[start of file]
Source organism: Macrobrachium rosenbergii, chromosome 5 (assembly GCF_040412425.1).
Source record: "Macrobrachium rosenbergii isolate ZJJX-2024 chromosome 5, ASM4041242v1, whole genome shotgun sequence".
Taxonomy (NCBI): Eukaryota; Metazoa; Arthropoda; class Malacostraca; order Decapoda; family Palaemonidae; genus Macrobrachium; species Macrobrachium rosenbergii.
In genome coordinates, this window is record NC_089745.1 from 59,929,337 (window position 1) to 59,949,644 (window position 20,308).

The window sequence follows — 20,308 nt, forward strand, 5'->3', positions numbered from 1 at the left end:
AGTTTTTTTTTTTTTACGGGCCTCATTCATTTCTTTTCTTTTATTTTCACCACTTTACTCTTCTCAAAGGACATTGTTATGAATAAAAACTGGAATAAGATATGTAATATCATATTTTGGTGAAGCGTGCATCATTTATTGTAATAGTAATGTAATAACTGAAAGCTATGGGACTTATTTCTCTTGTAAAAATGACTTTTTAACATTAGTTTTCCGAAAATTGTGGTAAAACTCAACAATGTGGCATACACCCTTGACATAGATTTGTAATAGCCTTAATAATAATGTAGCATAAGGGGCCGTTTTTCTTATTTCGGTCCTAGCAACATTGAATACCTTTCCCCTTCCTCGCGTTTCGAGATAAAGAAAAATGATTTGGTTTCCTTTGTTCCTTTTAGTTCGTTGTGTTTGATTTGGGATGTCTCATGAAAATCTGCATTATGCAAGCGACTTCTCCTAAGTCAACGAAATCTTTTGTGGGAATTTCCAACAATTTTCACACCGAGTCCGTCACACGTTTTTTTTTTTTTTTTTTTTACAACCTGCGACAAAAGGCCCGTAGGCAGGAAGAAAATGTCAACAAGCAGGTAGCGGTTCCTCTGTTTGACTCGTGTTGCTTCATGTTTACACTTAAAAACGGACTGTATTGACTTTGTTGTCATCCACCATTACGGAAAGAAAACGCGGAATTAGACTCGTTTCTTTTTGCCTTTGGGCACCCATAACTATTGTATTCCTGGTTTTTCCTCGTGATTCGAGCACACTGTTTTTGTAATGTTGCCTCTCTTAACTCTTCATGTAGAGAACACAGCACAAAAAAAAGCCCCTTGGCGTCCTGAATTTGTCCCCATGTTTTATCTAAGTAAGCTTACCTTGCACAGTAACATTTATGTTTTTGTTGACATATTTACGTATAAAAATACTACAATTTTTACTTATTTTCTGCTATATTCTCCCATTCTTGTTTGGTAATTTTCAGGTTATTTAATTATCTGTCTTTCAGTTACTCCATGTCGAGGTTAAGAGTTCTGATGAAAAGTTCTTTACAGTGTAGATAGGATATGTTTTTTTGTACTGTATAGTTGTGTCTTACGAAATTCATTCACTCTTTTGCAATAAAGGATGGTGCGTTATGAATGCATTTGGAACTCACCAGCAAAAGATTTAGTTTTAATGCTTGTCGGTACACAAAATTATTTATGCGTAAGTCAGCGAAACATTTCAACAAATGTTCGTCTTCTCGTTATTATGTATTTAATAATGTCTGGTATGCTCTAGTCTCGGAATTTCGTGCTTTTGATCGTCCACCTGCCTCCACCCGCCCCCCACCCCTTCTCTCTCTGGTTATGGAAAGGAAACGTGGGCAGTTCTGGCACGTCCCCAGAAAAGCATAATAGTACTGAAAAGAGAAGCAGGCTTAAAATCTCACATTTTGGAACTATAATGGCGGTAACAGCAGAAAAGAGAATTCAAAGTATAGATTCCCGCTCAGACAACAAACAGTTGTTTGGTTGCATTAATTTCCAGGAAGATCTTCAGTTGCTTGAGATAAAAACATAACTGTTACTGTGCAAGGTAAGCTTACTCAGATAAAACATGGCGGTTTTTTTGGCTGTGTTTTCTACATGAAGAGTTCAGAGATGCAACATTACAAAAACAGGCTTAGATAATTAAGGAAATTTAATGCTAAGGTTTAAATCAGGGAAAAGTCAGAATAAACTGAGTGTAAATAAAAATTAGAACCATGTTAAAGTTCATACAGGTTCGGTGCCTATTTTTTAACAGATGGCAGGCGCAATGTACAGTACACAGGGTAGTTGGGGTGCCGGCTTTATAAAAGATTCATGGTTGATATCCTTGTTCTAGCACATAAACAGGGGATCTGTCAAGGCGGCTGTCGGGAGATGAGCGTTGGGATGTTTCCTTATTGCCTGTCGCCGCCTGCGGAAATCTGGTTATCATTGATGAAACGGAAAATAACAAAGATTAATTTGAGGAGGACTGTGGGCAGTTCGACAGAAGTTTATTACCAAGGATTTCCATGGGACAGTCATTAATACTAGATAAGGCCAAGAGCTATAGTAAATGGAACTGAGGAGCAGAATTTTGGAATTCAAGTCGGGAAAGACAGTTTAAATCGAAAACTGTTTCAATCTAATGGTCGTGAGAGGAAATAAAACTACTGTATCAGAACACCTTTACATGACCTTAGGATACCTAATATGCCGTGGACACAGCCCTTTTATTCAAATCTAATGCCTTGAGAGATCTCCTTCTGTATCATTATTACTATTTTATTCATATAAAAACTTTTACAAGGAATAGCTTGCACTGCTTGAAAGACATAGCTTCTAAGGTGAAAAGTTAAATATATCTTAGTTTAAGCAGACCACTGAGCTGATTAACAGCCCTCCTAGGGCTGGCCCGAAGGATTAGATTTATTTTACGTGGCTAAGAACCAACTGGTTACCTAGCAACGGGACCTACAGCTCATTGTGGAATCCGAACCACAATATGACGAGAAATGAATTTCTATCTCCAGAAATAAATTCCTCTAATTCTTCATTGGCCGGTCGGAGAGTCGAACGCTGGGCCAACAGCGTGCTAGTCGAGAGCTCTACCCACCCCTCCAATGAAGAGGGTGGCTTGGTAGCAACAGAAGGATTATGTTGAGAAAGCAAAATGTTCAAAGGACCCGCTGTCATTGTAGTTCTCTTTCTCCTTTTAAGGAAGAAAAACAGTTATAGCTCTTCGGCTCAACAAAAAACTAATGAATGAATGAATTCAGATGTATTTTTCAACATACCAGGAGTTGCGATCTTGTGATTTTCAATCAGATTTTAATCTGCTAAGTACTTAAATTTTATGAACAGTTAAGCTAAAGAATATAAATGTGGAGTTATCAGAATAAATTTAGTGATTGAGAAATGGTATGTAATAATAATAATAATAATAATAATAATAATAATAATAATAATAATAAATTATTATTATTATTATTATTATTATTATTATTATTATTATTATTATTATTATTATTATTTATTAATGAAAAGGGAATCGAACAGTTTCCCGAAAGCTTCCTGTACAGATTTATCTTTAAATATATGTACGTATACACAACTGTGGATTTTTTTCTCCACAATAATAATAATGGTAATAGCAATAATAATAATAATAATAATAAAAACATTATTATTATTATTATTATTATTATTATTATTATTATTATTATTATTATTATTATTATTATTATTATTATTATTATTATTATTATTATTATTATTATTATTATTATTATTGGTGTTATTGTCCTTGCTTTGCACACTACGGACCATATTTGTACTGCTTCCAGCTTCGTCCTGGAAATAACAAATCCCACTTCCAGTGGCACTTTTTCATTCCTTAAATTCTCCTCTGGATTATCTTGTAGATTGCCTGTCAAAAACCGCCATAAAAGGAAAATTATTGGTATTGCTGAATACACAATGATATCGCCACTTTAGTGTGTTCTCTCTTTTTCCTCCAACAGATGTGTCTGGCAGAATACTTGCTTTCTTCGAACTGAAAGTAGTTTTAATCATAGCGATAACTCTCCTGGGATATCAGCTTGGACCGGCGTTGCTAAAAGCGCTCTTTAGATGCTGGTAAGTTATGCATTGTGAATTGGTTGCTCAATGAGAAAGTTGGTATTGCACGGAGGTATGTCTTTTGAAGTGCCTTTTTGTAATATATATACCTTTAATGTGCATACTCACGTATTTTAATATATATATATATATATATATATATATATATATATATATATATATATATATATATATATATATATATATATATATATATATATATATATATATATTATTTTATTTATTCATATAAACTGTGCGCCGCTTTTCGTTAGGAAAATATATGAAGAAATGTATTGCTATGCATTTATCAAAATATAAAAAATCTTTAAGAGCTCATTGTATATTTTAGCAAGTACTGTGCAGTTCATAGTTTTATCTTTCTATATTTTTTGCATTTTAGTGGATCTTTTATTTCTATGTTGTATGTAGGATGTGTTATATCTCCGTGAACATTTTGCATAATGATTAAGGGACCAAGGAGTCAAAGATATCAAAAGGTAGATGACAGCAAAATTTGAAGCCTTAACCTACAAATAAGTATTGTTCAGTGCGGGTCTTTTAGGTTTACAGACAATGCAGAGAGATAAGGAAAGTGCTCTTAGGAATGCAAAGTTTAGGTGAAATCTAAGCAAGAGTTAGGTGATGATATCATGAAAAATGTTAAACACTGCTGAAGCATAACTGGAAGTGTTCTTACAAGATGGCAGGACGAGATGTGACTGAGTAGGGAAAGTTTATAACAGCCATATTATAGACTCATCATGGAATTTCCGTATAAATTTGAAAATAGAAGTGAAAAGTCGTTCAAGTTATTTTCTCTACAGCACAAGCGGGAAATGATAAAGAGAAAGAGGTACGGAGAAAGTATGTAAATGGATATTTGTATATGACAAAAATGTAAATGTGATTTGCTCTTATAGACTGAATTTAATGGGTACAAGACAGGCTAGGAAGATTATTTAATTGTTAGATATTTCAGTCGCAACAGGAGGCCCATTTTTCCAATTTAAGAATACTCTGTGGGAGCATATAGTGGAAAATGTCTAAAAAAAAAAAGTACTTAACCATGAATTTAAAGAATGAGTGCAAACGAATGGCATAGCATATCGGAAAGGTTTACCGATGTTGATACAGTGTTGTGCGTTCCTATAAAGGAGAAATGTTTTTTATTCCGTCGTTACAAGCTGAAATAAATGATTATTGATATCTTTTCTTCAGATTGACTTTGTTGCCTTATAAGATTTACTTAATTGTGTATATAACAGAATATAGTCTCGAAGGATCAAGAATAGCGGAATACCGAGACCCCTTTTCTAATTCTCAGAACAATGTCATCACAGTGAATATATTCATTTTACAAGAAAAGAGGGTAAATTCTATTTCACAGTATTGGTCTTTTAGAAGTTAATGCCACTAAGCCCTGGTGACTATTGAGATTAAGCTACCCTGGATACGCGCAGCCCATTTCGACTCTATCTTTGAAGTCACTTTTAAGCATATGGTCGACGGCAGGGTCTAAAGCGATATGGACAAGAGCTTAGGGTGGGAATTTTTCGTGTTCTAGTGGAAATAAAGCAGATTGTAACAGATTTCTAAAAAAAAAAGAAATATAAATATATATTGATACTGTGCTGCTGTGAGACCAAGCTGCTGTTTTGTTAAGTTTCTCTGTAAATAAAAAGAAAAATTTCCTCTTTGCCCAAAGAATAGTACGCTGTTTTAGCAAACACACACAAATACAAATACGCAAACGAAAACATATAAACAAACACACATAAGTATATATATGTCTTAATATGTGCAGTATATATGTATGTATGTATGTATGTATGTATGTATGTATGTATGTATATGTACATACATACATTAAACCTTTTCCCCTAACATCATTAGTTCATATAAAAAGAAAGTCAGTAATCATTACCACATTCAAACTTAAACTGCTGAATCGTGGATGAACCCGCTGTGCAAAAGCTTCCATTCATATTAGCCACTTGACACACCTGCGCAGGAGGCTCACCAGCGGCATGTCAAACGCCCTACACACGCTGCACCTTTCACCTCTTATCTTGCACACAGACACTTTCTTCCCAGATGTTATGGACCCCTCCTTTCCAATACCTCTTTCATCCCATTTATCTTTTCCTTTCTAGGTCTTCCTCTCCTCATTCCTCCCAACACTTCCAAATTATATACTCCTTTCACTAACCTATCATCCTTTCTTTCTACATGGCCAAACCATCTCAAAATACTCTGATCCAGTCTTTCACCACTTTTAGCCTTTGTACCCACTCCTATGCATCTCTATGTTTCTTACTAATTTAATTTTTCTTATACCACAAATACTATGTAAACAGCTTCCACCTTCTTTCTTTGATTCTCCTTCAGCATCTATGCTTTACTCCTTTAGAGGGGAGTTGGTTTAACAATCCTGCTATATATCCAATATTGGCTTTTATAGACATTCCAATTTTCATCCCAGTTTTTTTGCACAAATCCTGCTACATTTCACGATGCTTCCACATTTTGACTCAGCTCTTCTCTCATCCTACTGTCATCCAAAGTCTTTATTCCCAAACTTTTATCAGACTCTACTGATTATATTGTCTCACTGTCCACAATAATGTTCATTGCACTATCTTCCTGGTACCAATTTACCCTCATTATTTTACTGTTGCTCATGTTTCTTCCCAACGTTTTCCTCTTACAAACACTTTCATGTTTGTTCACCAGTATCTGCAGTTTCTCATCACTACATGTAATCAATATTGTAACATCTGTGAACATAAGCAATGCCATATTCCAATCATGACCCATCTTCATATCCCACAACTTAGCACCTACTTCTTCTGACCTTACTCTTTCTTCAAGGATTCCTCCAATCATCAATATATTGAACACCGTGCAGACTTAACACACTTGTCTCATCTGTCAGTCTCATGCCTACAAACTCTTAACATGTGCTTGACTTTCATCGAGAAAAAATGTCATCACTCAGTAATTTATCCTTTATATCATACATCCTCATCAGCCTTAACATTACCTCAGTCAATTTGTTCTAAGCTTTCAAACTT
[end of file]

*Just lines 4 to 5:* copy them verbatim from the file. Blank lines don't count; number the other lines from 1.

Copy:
In genome coordinates, this window is record NC_089745.1 from 59,929,337 (window position 1) to 59,949,644 (window position 20,308).

The window sequence follows — 20,308 nt, forward strand, 5'->3', positions numbered from 1 at the left end: